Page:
Rememberin­g James


One year after his death, keen amateur footballer James Bennion still managed to get his close friends and family together. What better way to remember his passing than to have everyone who knew and loved him gather in his hometown of Ba. Bennion collapsed at Tuakau Soccer Club in New Zealand during a football game on 13 May 2017 and later died in Auckland City Hospital. It is believed hw suffered a heart attack while on the pitch. Tuakau Soccer Club Manager Brian Voice described Bennion as a great guy who loved life. “He played 150 games for us without missing a game until he collapsed on the field and that was the worst day of my life,” Voice said. “Bennion would enjoy a beer and was loved by everybody. He didn’t have a bad bone in his body. He missed his family in Fiji. He was a fabulous guy.” Recalling that tragic day last year, Voice said when Bennion collapsed, he thought it was a prank. “I thought he was just being silly as he was the fittest guy in our team and when he collapsed I honestly thought he was joking. “One by one we went over to him and we realised it was not a joke, it was real and it was horrible.” “We tried to resuscitat­e him and I was sure that he would come back but he didn’t.” Voice said Bennion’s death meant everything to the club, as they not only lost a player but a great guy. “Everybody loved him. There are 31 of us who came all the way from New Zealand for his one year memorial in Ba to pay him a visit and bid him goodbye, as some of us were not present during his funeral.” “We miss him big time. It was really sad this morning, especially at the gravesite but the rest of the day was about celebratin­g all the good memories about Bennion.” Best friend and Tuakau Soccer Club member Tim McMillan has fond memories of sharing a few beers with Bennion after a game. “I remember the first day he came over to the local dairy wanting to register to be part of our soccer club. He wandered over and asked if he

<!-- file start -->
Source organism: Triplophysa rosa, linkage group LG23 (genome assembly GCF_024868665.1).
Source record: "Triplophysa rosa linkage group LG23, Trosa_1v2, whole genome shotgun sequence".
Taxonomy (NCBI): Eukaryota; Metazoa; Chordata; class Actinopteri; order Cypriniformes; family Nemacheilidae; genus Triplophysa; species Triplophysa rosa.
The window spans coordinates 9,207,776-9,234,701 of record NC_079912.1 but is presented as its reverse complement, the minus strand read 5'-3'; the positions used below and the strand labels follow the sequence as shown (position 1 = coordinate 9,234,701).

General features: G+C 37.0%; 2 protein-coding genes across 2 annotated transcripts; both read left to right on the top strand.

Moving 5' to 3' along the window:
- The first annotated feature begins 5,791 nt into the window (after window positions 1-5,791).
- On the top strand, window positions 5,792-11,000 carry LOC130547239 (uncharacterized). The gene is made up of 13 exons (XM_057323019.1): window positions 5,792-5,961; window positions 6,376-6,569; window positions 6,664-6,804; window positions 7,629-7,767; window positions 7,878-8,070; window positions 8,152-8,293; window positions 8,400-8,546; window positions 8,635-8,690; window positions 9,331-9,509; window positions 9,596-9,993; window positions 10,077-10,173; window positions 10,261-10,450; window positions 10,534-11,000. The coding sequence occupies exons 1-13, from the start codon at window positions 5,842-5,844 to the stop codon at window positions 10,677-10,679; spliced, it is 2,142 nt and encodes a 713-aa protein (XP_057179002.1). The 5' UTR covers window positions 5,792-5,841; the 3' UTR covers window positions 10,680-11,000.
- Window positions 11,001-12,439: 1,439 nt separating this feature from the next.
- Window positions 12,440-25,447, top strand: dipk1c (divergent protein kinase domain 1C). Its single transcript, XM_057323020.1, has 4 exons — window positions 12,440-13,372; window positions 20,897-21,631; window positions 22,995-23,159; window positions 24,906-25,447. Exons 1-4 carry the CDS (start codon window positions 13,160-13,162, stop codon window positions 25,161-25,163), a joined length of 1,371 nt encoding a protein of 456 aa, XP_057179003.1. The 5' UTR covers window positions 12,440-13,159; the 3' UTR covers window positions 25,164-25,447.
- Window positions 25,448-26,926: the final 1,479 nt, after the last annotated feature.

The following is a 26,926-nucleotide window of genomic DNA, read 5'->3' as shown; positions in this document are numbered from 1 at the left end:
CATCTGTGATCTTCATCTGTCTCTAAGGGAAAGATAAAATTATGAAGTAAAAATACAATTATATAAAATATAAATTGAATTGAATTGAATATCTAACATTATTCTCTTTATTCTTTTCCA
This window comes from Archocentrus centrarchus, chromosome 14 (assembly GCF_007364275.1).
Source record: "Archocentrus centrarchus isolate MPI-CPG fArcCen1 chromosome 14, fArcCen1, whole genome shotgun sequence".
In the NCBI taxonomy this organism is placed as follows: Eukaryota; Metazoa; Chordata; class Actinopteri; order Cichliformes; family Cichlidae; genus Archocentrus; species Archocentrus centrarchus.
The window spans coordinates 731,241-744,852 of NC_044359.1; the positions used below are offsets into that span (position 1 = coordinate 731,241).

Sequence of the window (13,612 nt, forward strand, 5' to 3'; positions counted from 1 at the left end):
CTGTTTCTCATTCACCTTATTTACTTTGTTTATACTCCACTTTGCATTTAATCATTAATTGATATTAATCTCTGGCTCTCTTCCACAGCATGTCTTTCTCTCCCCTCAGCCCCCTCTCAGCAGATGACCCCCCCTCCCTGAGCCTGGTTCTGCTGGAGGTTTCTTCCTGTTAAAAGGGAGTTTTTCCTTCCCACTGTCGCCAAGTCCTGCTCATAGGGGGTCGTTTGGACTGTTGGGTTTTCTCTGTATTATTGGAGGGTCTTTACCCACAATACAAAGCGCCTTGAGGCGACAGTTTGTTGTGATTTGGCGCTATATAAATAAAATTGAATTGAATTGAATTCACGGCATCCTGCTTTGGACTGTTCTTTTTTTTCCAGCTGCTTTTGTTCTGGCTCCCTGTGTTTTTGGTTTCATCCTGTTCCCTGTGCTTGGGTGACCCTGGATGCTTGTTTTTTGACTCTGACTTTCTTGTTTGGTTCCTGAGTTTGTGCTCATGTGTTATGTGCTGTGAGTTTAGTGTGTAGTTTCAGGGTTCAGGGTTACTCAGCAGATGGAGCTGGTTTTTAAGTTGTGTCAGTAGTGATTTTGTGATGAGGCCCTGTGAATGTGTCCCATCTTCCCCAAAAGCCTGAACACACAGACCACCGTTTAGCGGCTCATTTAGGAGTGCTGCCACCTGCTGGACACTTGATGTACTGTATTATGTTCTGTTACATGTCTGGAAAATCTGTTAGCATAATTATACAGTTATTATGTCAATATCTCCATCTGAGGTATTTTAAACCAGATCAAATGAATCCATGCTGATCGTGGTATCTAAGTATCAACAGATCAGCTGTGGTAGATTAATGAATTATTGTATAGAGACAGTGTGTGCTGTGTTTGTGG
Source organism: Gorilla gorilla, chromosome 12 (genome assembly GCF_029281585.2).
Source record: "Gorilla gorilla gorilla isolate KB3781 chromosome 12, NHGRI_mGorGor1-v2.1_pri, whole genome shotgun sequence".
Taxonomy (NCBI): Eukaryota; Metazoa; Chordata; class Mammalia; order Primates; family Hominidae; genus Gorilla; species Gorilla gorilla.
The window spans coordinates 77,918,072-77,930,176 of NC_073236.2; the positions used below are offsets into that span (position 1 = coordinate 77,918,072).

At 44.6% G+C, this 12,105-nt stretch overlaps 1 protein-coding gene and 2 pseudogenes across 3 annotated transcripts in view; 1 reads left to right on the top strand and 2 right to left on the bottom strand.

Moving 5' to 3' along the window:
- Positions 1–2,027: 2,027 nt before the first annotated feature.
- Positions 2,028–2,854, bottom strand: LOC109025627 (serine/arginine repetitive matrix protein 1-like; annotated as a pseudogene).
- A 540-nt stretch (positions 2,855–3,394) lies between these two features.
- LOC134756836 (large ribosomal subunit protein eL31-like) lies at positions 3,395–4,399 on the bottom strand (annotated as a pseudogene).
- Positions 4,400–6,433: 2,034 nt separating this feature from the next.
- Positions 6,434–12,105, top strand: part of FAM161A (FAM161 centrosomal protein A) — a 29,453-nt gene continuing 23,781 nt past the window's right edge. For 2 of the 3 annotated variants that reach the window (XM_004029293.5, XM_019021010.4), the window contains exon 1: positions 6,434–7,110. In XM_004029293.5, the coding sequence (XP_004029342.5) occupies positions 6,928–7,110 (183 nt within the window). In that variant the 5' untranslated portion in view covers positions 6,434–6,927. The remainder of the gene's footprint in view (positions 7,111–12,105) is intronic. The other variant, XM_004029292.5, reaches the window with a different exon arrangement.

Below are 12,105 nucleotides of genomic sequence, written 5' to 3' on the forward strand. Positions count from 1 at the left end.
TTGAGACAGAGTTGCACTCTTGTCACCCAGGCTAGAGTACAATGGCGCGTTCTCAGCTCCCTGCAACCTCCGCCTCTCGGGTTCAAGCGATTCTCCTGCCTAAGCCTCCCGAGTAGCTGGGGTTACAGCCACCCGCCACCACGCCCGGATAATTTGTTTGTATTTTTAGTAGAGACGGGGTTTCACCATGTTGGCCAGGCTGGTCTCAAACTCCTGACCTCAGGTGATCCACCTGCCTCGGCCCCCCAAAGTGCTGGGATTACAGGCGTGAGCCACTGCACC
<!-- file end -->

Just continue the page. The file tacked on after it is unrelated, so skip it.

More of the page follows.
could join the team and he never looked back,” Mc Millan said. “After training we had a couple of beers and we got to know him better and we found out that he was a sparky (an electricia­n) by trade so we nicknamed him Jimmy Sparks.” “He played soccer with us for eight years and became part of the family.” McMillan added that Bennion’s gentle ways, generous sense of humour and kindness resulted in the many friendship­s he forged. “He became a part of my family, together with my wife and two daughters. My oldest daughter Hazel is nine and knew Bennion well.” “She was lucky to have been able to fly to Fiji for the first year anniversar­y of his passing.” Mc Millan said Bennion was his best mate and they lived out of each other’s pockets. “He was always at my house and we were always together. I don’t think I have gone through the whole grieving process like I should have and coming to Fiji to visit his grave has helped me a lot.” McMillan felt really emotional approachin­g Bennion’s grave as he was still finding it hard to let his best friend go. “I think once the visit finished, I was relieved, its hard to explain the feeling, probably because I haven’t accepted the fact he is gone but I am glad I was part of this 31-member group who came to visit Bennion’s grave.”

 ??  ?? James (right) in action on the field
James (right) in action on the field
 ??  ?? James Bennion
James Bennion
 ??  ?? Jimmy’s memorial service
Jimmy’s memorial service
 ??  ?? Jimmy’s best friend recieves the award
Jimmy’s best friend recieves the award
 ??  ?? Jimmy’s immediate family
Jimmy’s immediate family

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